As I reached the top of the escalator, tired office workers and students scrambled passed me to catch their busses. Over the music from my earphones, I could hear their boots clang on the steps and their coats brush up against mine. Joining the steady flow of commuters, I walked passed a woman stretched out on the floor with a tired look on her face. She wore worn-out boots and baggy stained sweatpants and groaned and laughed all at once. She stared at the cracks on the ceiling and the STM security guard who stood above her stared absently ahead. None of the other commuters paid attention to her and my eyes, like theirs, looked forward uninterested. I walked through the metro doors and felt the dry winter air whip my face.
As a college student who studies in downtown Montreal, I come face-to-face with people who live on the streets every day. To get to and from school, I push through scrambling passengers in the furnace we call a metro and pass countless people asking for food or change. While I come across homeless people all the time, I’ve come to question whether I actually see them. Even though most people in the city walk by people begging for money or holding up signs asking for food, it rarely provokes any reaction whatsoever.
Our tendency to ignore the homeless may be linked to common perceptions of homelessness. For one, many believe that homeless people don’t work hard, are lazy, and only want handouts. A study by Paul Toro, a psychology professor at Wayne State University, reveals that in countries with more capitalist economies like Canada, people hold the belief that homeless individuals are responsible for their situation. They label those who live on the streets as no longer useful or functional members of capitalism, since they don’t actively work and support the system. Those who are part of this group are often referred to by their label, “homeless”, a dehumanizing title that comes with an implication that they are dangerous, non-productive, and personally guilty (Belcher and DeForge 931). According to John Belcher & Bruce DeForge, professors at the University of Maryland, “many characterizations of the homeless attempt to draw away attention from its societal causes, such as poverty, and focus on issues such as alcohol and/or drugs, which can more conveniently be used as a device to blame them for their plight.” (932).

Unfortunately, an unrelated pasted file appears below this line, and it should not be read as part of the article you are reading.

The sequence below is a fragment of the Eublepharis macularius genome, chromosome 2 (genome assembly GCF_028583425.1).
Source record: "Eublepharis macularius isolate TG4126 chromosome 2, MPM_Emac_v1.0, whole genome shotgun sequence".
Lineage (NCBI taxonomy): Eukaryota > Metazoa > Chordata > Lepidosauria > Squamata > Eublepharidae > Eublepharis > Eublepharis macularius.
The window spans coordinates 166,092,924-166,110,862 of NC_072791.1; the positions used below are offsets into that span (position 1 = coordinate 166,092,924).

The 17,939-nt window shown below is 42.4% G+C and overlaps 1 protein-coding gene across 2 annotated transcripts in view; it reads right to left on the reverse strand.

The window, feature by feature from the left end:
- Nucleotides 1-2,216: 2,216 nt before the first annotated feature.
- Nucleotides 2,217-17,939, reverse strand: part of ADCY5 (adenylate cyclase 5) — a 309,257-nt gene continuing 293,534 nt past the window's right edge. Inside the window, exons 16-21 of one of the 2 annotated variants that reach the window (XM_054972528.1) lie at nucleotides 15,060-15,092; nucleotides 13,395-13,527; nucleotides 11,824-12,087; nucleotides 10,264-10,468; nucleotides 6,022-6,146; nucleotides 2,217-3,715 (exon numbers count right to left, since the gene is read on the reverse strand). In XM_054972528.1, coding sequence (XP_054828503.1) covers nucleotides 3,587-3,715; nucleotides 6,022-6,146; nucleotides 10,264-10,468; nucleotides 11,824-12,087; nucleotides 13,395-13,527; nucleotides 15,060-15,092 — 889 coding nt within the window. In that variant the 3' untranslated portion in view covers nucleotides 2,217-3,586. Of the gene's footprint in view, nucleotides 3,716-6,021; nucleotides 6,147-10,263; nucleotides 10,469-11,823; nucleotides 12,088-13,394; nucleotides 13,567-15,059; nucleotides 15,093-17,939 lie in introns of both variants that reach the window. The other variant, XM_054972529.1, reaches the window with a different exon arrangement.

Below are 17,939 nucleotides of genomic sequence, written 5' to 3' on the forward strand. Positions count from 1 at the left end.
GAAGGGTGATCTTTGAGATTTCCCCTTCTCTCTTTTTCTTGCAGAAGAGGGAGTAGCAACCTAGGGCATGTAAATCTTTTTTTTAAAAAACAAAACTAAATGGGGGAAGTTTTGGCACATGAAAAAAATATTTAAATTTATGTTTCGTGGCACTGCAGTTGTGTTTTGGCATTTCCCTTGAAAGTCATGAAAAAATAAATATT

But does it matter that we believe in some of these stereotypes? According to a study on morality published in 2014, when you believe a person’s situation is their fault, you’re less likely to want to donate to their cause due to perceptions of justice (Lee et al. 678). In other words, if you think someone’s responsible for their plight, you’re less likely to want to help them out because you don’t feel empathetic towards them or you don’t feel like it’s the fair thing to do. This lack of empathy for homeless people is like when your friend hasn’t gone to class all semester and asks for help to study for the final exam because they’re failing. You’re probably less likely to want to help them study.